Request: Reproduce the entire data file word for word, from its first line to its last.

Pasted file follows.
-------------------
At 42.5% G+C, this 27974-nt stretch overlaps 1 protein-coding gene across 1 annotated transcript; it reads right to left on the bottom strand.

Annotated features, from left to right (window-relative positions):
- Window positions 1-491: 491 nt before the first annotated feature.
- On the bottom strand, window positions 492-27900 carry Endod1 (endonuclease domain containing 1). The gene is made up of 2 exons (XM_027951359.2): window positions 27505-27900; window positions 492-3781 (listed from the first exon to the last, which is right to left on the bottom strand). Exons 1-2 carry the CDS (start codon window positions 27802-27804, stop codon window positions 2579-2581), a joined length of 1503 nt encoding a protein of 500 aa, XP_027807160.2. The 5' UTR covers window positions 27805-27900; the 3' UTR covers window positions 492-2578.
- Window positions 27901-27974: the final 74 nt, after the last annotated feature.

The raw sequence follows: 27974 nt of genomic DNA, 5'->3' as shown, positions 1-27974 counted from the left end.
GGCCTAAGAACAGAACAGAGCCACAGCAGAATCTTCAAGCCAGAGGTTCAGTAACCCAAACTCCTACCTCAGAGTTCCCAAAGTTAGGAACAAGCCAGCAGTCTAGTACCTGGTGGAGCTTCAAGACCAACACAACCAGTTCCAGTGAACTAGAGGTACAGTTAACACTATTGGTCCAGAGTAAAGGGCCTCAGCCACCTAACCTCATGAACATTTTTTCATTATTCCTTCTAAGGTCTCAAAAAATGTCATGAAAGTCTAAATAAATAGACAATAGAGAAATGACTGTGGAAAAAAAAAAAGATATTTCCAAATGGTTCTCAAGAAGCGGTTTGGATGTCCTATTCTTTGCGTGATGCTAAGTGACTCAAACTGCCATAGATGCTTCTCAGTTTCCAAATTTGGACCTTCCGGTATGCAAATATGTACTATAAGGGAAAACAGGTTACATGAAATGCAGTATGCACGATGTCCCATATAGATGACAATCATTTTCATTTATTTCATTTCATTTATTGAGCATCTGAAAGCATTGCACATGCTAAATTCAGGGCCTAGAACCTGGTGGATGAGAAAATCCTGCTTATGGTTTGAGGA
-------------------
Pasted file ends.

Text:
At 42.5% G+C, this 27974-nt stretch overlaps 1 protein-coding gene across 1 annotated transcript; it reads right to left on the bottom strand.

Annotated features, from left to right (window-relative positions):
- Window positions 1-491: 491 nt before the first annotated feature.
- On the bottom strand, window positions 492-27900 carry Endod1 (endonuclease domain containing 1). The gene is made up of 2 exons (XM_027951359.2): window positions 27505-27900; window positions 492-3781 (listed from the first exon to the last, which is right to left on the bottom strand). Exons 1-2 carry the CDS (start codon window positions 27802-27804, stop codon window positions 2579-2581), a joined length of 1503 nt encoding a protein of 500 aa, XP_027807160.2. The 5' UTR covers window positions 27805-27900; the 3' UTR covers window positions 492-2578.
- Window positions 27901-27974: the final 74 nt, after the last annotated feature.

The raw sequence follows: 27974 nt of genomic DNA, 5'->3' as shown, positions 1-27974 counted from the left end.
GGCCTAAGAACAGAACAGAGCCACAGCAGAATCTTCAAGCCAGAGGTTCAGTAACCCAAACTCCTACCTCAGAGTTCCCAAAGTTAGGAACAAGCCAGCAGTCTAGTACCTGGTGGAGCTTCAAGACCAACACAACCAGTTCCAGTGAACTAGAGGTACAGTTAACACTATTGGTCCAGAGTAAAGGGCCTCAGCCACCTAACCTCATGAACATTTTTTCATTATTCCTTCTAAGGTCTCAAAAAATGTCATGAAAGTCTAAATAAATAGACAATAGAGAAATGACTGTGGAAAAAAAAAAAGATATTTCCAAATGGTTCTCAAGAAGCGGTTTGGATGTCCTATTCTTTGCGTGATGCTAAGTGACTCAAACTGCCATAGATGCTTCTCAGTTTCCAAATTTGGACCTTCCGGTATGCAAATATGTACTATAAGGGAAAACAGGTTACATGAAATGCAGTATGCACGATGTCCCATATAGATGACAATCATTTTCATTTATTTCATTTCATTTATTGAGCATCTGAAAGCATTGCACATGCTAAATTCAGGGCCTAGAACCTGGTGGATGAGAAAATCCTGCTTATGGTTTGAGGA